Study: Downtowns are small in size, large in opportunities
- The International Downtown Association (IDA) released a study, The Value of U.S. Downtowns and Center Cities, which examines the value of downtown areas for citizens.
- The study analyzed more than 100 data points within five key principles: economy, inclusion, vibrancy, identity and resilience. It sampled data from 13 pilot cities: Baltimore; Charlotte; Grand Rapids, MI; Lancaster, CA; Miami; Norfolk, VA; Pittsburgh; Sacramento; San Antonio; San Francisco; Santa Monica, CA; Seattle and Wichita, KS.
- The study found that downtowns create more opportunities for residents in the five key principles and greater returns on investment (ROI) than other areas, and are therefore worthy of greater investments from the cities themselves and the surrounding regions.
IDA's data analysis found that every dollar invested in a downtown district has the potential to produce a greater ROI than less economically-productive areas. Plus, the importance of investing in local solutions is increasing because of shrinking federal funding. The study concludes that "[i]nvesting in a strong downtown remains crucial for a successful city and region."
The study also highlighted this overall thought: "While small in physical size, downtowns are immensely valuable, diverse, efficient, inclusive, and resilient on multiple levels." The average downtown in the pilot accounted for 3% of the city's total area, but it generates significant tax revenue: 13% of income tax revenue, 14% of sales tax revenue, 45% of hotel tax revenue and 64% of parking tax revenue. The average pilot downtown also accounted for 40% of the city's total office space and nearly one-third of the city's total jobs.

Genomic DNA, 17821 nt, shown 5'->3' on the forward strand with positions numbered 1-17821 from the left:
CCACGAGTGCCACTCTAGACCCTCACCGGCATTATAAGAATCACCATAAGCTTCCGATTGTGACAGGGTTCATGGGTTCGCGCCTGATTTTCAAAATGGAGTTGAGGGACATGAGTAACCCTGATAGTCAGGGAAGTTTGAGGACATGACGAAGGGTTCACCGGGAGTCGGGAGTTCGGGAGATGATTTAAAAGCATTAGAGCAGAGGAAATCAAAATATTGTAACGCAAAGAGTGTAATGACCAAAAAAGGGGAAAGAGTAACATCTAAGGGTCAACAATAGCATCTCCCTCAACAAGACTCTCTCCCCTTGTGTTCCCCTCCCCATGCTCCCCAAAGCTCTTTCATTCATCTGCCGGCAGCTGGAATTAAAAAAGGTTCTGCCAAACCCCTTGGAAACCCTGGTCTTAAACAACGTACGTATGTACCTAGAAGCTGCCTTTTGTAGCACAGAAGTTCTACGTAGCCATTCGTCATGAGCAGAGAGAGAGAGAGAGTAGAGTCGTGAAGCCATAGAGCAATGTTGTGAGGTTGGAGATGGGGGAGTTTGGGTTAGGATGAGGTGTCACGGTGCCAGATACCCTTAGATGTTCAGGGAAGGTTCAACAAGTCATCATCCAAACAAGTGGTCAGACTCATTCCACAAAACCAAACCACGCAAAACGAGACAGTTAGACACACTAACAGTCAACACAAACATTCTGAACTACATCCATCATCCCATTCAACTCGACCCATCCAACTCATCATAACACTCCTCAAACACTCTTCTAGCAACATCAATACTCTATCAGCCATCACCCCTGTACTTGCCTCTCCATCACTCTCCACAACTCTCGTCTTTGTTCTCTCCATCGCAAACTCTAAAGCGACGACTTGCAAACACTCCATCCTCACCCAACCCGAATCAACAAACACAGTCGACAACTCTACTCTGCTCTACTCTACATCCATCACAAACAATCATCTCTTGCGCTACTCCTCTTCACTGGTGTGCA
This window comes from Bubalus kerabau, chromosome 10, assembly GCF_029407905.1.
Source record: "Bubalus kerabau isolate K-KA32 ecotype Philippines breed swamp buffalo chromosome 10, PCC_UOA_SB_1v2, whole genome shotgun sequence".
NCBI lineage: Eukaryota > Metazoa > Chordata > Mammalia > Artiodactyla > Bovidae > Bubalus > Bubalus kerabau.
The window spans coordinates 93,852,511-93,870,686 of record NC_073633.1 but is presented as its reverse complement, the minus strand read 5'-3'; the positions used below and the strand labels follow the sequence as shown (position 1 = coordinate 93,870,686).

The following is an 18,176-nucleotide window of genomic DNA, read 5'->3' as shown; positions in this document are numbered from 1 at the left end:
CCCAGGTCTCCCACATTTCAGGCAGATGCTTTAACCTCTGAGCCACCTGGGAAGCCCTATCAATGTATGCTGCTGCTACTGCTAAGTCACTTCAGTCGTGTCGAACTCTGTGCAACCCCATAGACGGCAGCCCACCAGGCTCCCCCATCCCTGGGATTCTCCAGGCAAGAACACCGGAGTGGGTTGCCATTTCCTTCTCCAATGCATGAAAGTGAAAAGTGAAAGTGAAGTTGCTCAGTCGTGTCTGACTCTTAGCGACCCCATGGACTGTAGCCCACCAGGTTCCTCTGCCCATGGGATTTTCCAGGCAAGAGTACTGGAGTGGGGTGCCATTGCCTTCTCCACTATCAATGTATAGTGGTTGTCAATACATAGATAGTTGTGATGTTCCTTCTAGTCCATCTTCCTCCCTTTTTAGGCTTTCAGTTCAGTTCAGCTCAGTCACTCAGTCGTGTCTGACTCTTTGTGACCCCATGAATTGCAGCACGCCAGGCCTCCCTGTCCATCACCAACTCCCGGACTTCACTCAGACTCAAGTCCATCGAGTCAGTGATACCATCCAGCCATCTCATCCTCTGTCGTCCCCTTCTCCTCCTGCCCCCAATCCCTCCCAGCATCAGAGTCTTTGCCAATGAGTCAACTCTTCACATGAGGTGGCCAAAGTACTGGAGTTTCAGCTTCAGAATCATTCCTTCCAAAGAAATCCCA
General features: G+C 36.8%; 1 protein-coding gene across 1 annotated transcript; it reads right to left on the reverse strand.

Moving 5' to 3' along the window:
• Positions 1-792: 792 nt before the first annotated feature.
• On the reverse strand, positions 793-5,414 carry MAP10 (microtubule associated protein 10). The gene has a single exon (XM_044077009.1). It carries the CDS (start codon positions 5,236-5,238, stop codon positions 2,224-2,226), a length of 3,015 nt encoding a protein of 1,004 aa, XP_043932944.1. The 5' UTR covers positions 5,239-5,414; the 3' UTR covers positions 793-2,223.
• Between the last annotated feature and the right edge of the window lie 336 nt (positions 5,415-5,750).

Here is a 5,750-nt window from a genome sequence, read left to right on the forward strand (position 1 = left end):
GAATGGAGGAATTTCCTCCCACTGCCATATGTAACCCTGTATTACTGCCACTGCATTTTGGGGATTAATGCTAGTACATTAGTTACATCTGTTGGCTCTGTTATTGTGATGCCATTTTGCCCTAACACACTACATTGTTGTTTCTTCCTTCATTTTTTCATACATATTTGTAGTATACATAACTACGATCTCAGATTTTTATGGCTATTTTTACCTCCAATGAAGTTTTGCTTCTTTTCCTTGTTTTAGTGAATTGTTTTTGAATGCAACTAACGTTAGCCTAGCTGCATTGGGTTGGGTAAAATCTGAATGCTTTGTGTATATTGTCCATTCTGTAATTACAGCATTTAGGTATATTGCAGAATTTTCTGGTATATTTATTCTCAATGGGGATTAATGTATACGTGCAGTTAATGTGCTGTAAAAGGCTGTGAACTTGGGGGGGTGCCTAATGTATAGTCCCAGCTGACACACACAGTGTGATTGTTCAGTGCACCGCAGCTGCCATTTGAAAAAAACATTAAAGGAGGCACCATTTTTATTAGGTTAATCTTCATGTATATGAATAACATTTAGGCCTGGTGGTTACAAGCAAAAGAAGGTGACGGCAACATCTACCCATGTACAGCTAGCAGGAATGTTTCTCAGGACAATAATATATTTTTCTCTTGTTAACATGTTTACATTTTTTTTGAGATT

In addition to monetary benefits, downtown areas generally provide more inclusivity for residents than surrounding areas by welcoming people from all walks of life. Easy access to amenities tends to make downtowns more equitable than their surrounding metro regions. About 35% of the pilot cities' non-white residents live in downtown areas. That being said, the study cautioned that increasing costs of living can drive out long-time downtown residents and diversity if not kept in check.
The combination of multiple social and economic benefits makes downtowns more resilient than other areas, the study indicates. Better mobility options, green space and parks also make them environmentally resilient.
The study mentions a resurgence in downtowns over the past decade. Cities increasingly are recognizing the value that downtown investments hold for residents and future prosperity. That's evident in places like Detroit, which is creating a downtown sports and entertainment district, and in Houston, which last year unveiled a 20-year plan to revitalize its downtown.
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